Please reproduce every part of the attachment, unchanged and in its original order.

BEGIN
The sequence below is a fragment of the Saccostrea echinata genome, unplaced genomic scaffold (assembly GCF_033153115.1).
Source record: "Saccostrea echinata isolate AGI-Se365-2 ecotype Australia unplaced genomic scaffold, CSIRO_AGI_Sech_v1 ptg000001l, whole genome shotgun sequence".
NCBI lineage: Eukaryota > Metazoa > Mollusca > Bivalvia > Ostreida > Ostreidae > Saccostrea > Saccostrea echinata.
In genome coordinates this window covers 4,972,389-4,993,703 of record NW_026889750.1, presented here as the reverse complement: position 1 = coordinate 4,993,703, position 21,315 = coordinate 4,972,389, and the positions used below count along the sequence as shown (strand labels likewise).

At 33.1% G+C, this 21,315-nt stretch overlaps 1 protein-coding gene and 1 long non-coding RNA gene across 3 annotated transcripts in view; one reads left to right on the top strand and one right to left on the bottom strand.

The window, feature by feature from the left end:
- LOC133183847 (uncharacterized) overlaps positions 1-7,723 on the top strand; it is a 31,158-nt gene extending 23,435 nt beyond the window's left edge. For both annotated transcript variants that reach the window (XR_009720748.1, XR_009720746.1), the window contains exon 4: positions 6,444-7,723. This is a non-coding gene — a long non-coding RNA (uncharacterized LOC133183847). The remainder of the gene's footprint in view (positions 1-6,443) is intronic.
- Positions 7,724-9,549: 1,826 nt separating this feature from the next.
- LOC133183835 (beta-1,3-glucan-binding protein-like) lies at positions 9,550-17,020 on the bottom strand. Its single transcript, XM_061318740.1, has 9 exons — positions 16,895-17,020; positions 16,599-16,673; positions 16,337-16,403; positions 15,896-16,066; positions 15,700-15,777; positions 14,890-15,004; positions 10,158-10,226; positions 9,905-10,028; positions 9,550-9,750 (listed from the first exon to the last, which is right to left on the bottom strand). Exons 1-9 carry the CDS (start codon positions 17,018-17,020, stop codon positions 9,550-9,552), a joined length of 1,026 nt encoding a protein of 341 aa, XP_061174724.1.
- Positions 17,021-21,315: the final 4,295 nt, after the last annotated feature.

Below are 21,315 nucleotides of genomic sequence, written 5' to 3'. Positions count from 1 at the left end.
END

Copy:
The sequence below is a fragment of the Saccostrea echinata genome, unplaced genomic scaffold (assembly GCF_033153115.1).
Source record: "Saccostrea echinata isolate AGI-Se365-2 ecotype Australia unplaced genomic scaffold, CSIRO_AGI_Sech_v1 ptg000001l, whole genome shotgun sequence".
NCBI lineage: Eukaryota > Metazoa > Mollusca > Bivalvia > Ostreida > Ostreidae > Saccostrea > Saccostrea echinata.
In genome coordinates this window covers 4,972,389-4,993,703 of record NW_026889750.1, presented here as the reverse complement: position 1 = coordinate 4,993,703, position 21,315 = coordinate 4,972,389, and the positions used below count along the sequence as shown (strand labels likewise).

At 33.1% G+C, this 21,315-nt stretch overlaps 1 protein-coding gene and 1 long non-coding RNA gene across 3 annotated transcripts in view; one reads left to right on the top strand and one right to left on the bottom strand.

The window, feature by feature from the left end:
- LOC133183847 (uncharacterized) overlaps positions 1-7,723 on the top strand; it is a 31,158-nt gene extending 23,435 nt beyond the window's left edge. For both annotated transcript variants that reach the window (XR_009720748.1, XR_009720746.1), the window contains exon 4: positions 6,444-7,723. This is a non-coding gene — a long non-coding RNA (uncharacterized LOC133183847). The remainder of the gene's footprint in view (positions 1-6,443) is intronic.
- Positions 7,724-9,549: 1,826 nt separating this feature from the next.
- LOC133183835 (beta-1,3-glucan-binding protein-like) lies at positions 9,550-17,020 on the bottom strand. Its single transcript, XM_061318740.1, has 9 exons — positions 16,895-17,020; positions 16,599-16,673; positions 16,337-16,403; positions 15,896-16,066; positions 15,700-15,777; positions 14,890-15,004; positions 10,158-10,226; positions 9,905-10,028; positions 9,550-9,750 (listed from the first exon to the last, which is right to left on the bottom strand). Exons 1-9 carry the CDS (start codon positions 17,018-17,020, stop codon positions 9,550-9,552), a joined length of 1,026 nt encoding a protein of 341 aa, XP_061174724.1.
- Positions 17,021-21,315: the final 4,295 nt, after the last annotated feature.

Below are 21,315 nucleotides of genomic sequence, written 5' to 3'. Positions count from 1 at the left end.